And so I began to go through the other options. There are a fair amount, but the challenges of adulthood set in: the essays I wrote in college are unquestionably better written.

Because I had time. They're more lyrical, more evocative, they reveal my soul in ways that I could only do when I was living my soul in daily life.

My writing now is more accessible, it tells interesting stories in ways that people can understand. But I wanted to show him the best, because I know what I am capable of.  And since you never really know how good someone else is, you need to assume they are great and send them the best you have.  So I sent him not Night Mares, but my second best essay which is also intensely personal but not so much 'periods sexuality loneliness despair' as 'things that I don't talk about on the internet re: other people's privacy.'

And so I found the old file in my email and did a decent edit, cried that I am not as good at writing as I was at age 21, penned a quippy email to go along, and hit send.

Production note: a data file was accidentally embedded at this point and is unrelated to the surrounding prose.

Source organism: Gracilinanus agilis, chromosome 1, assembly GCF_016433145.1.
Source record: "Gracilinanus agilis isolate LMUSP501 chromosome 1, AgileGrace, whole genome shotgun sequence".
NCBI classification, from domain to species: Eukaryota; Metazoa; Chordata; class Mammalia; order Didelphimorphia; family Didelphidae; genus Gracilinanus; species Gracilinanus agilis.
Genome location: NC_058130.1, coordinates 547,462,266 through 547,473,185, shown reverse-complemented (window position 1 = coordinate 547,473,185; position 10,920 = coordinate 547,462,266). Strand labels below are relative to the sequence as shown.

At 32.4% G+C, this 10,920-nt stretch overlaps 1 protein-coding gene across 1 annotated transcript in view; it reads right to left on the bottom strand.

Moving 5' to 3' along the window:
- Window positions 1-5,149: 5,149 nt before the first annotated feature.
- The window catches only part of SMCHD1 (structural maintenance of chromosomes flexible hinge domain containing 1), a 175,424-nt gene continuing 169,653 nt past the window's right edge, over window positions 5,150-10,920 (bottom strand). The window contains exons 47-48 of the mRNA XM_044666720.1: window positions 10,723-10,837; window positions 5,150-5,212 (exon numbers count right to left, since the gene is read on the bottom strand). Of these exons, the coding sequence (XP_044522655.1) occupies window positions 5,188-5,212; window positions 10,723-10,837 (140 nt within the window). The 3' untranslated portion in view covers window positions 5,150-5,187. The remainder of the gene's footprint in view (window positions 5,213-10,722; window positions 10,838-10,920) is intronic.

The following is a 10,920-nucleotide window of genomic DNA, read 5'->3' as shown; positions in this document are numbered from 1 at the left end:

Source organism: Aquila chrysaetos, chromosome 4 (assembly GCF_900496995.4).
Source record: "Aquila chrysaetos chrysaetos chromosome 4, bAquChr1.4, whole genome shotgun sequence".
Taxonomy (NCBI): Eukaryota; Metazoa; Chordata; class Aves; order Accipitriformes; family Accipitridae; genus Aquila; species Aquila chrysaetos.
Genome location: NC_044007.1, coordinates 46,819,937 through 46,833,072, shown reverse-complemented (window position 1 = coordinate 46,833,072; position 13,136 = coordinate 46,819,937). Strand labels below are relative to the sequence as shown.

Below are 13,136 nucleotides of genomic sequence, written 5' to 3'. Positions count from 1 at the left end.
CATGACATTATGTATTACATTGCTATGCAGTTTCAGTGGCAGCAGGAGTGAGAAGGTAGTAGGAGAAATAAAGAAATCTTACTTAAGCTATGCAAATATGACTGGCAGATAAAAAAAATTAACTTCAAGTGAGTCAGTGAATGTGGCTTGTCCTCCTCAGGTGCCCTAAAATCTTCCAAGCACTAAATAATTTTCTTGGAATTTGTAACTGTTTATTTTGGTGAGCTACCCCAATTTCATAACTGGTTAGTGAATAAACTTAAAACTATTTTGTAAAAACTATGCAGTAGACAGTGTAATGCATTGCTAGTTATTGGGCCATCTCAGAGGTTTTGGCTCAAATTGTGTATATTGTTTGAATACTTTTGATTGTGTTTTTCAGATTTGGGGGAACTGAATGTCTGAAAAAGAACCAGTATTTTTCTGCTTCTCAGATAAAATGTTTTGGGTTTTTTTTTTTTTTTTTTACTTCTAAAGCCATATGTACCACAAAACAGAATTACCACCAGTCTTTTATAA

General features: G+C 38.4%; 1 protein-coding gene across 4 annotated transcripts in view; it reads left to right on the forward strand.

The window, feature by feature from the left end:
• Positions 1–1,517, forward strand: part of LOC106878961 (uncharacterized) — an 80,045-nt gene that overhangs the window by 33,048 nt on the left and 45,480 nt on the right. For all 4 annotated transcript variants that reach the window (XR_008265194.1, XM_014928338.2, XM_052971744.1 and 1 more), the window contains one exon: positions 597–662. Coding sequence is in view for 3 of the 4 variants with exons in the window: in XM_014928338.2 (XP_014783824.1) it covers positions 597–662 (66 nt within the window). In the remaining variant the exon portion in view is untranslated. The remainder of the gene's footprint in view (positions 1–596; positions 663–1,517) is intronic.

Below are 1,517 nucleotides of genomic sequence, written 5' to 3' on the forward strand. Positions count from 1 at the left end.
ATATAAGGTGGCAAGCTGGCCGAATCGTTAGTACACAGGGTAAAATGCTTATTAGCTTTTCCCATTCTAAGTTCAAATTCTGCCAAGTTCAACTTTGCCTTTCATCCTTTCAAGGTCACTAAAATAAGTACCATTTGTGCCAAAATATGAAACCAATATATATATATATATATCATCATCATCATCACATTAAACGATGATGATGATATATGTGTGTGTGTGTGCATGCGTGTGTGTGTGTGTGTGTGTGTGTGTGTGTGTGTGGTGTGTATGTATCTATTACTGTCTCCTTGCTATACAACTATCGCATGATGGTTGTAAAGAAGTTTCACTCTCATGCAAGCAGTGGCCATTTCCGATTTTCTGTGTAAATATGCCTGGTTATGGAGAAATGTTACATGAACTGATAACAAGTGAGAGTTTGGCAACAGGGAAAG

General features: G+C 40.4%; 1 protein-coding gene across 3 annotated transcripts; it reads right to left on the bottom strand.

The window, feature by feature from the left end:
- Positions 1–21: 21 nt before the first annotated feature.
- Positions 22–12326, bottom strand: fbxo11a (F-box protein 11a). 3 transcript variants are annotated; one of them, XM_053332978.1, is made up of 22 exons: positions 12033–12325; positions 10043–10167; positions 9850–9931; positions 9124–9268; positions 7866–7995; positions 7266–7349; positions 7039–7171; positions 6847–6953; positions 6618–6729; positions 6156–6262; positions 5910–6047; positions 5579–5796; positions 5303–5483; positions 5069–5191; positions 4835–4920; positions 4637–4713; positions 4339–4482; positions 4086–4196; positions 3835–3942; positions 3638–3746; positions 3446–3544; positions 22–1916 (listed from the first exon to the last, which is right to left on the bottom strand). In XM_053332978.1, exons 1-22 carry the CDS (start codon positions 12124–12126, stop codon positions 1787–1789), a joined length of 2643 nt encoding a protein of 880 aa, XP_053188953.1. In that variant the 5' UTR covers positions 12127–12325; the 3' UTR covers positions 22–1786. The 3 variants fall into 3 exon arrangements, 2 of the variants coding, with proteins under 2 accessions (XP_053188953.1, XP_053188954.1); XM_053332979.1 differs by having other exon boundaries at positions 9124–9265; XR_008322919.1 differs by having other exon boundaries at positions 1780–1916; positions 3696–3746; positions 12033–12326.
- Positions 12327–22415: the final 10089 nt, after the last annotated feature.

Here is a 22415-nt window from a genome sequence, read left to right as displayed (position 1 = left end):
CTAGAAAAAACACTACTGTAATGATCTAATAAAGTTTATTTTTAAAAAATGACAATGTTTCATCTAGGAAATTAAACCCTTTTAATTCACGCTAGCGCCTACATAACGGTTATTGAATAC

I thought I would be fine, but I also knew I wouldn't.

Reading about the environment didn't help. It already gives me panic attacks. I just saw numbers and statistics and they all went through my brain without consequence. I got hungry. I walked to the kitchen and without any external stimuli the panic attack set in.

What was I thinking?

When someone asks me for something I want to give it to them, but how could I not think of how much this would scare me?

Let me be clear – I did not care if he liked my writing. Liking is such an irrelevant emotion to art. Liking something is similar to liking a pretty flower or a friendly dog. Sure, that's great. But serious art and literature is not about the arbitrary emotion of like. (This is all majorly inspired by musero uno, J Franz, Jonathan Franzen) I don't know what exactly it's about yet, but it's not about something as asinine as whether you like something or not.